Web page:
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Condition Assessment of Drafting Roller CirclesROB ANGUS
Associate, WBM Pty Ltd
PETER RYAN FRY
Director, WBM Pty Ltd.
Dragline roller circles (slew bearings) and the associated structures in the tub and the revolving frame are components that cause many dragline owners significant downtime and high maintenance cost. Diagnostic tests, such as the Spall Detection and Roller Load Tests, provide a rational basis for action for controlling costs and downtime and planning repair schedules.
The WBM Spall Test determines and documents the current condition of the load bearing surface area of the roller circle. In contrast, the rate and cause of deterioration is determined by the load in the rollers, measured using a Roller Load Test. This paper looks at these different techniques for assessing dragline roller circles and provides a guide to when they are appropriate.
KeyWords: Dragline, Spall Test, Roller Load Test, Roller Circle, Slew Bearing.
Draglines are large mining machines used to remove overburden in open cut mines. Figure 1 presents a photograph of a dragline operating in a Central Queensland coal mine. Draglines typically have working weights of between 2,700 to 5,000 tonnes with typical bucket capacities of between 30 to 100 m3. The largest dragline that is currently operating in the world is in Australia and has a working weight of approximately 7,200 tonnes with a bucket capacity of 109 m3.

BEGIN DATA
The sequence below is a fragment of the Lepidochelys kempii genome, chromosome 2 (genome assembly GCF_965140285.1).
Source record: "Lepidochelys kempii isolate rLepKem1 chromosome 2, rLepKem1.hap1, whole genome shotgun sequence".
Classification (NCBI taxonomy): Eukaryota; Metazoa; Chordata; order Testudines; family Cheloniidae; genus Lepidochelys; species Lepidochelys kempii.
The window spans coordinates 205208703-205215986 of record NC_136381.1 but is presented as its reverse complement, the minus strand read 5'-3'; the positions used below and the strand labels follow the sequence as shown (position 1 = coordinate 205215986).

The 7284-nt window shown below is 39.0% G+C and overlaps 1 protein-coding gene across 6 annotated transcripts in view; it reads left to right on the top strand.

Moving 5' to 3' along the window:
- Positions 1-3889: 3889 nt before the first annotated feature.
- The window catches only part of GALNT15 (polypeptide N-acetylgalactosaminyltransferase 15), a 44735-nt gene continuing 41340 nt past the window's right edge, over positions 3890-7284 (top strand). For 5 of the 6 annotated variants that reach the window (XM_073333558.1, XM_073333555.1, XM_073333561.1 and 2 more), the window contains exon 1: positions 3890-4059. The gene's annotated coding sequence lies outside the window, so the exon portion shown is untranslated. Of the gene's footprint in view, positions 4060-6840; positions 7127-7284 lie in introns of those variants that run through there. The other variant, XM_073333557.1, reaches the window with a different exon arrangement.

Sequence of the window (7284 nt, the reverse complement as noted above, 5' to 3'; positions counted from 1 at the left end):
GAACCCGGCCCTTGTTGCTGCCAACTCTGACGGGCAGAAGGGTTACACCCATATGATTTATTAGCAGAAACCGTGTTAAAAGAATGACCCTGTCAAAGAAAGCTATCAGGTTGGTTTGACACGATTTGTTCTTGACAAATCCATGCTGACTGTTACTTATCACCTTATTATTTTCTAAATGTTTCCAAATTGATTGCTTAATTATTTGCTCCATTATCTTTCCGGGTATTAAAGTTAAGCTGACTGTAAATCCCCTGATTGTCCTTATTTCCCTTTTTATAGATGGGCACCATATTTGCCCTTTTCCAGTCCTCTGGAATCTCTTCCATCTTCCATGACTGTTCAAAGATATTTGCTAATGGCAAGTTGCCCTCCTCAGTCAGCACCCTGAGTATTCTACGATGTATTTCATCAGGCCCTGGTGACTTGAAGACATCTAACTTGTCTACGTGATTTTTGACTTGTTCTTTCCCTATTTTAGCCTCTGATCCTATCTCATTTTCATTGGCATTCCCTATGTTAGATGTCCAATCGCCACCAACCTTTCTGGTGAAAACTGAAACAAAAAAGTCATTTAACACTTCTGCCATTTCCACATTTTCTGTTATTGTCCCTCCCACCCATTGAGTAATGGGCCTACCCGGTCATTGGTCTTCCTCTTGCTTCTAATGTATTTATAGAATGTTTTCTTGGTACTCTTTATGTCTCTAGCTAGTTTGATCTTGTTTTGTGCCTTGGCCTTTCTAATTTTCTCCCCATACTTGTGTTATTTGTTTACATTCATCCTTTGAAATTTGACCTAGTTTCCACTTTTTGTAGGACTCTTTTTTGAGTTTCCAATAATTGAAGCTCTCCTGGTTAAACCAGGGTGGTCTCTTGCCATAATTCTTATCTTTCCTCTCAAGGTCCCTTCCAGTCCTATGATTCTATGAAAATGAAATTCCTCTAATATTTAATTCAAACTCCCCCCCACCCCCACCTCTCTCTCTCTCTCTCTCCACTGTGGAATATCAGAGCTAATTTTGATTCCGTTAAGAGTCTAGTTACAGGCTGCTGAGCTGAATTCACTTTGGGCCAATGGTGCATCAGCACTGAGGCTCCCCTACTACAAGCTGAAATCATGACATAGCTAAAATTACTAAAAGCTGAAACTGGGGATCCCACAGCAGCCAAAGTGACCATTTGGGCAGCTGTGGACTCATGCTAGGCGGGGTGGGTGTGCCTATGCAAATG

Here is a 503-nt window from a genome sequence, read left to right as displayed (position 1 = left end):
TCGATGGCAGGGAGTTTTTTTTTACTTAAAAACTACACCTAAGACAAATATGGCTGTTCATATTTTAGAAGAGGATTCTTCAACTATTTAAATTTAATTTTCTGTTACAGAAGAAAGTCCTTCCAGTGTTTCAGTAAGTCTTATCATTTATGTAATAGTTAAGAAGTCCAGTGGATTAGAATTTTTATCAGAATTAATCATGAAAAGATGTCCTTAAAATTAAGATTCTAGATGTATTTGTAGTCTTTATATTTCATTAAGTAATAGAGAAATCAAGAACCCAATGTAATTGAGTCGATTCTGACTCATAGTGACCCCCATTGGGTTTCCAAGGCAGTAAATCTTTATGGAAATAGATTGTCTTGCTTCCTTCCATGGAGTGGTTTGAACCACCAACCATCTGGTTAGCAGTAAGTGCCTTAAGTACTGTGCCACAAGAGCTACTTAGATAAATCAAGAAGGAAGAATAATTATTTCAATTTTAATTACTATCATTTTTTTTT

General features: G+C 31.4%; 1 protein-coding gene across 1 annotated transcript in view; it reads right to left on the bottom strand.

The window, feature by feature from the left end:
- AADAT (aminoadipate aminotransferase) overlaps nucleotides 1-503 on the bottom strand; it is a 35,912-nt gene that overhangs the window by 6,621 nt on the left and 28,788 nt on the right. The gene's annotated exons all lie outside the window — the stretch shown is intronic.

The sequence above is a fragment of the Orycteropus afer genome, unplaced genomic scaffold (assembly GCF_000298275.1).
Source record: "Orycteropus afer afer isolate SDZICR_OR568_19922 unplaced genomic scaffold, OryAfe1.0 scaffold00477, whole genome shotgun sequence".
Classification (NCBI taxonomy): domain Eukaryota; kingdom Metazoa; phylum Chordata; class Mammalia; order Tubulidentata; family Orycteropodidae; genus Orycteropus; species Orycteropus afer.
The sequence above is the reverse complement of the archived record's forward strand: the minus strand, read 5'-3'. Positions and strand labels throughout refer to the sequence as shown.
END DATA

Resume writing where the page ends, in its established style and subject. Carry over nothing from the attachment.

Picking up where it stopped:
Draglines have a slew bearing, referred to as a roller circle, which allows the machine to rotate about the vertical axis. The roller circle is essentially a very large and expensive rolling element thrust bearing. The diameter on these bearings is typically around 15 metres and the hardware costs are of the order $900,000 to $1.2 million, excluding installation and down time costs.
|Fig 1: Photograph of dragline in open cut coal mine.|
Despite their size, the roller circles behave as precision bearings and small errors in the geometry can result in high loads. Operators need to manage the maintenance of the slew bearings to achieve the optimal life and reduce costs. This paper looks at two non-destructive tests developed by WBM to assist operators manage and improve the life of the slew bearings of draglines.
Other papers have looked specifically at the Roller Load Test (Morrison, 1982; Morrison and Beale, 1980; and McGriffin and Proud, 1988), however, this paper looks at both the Spall Test and the Roller Load Test and discusses when it is appropriate to use these different techniques.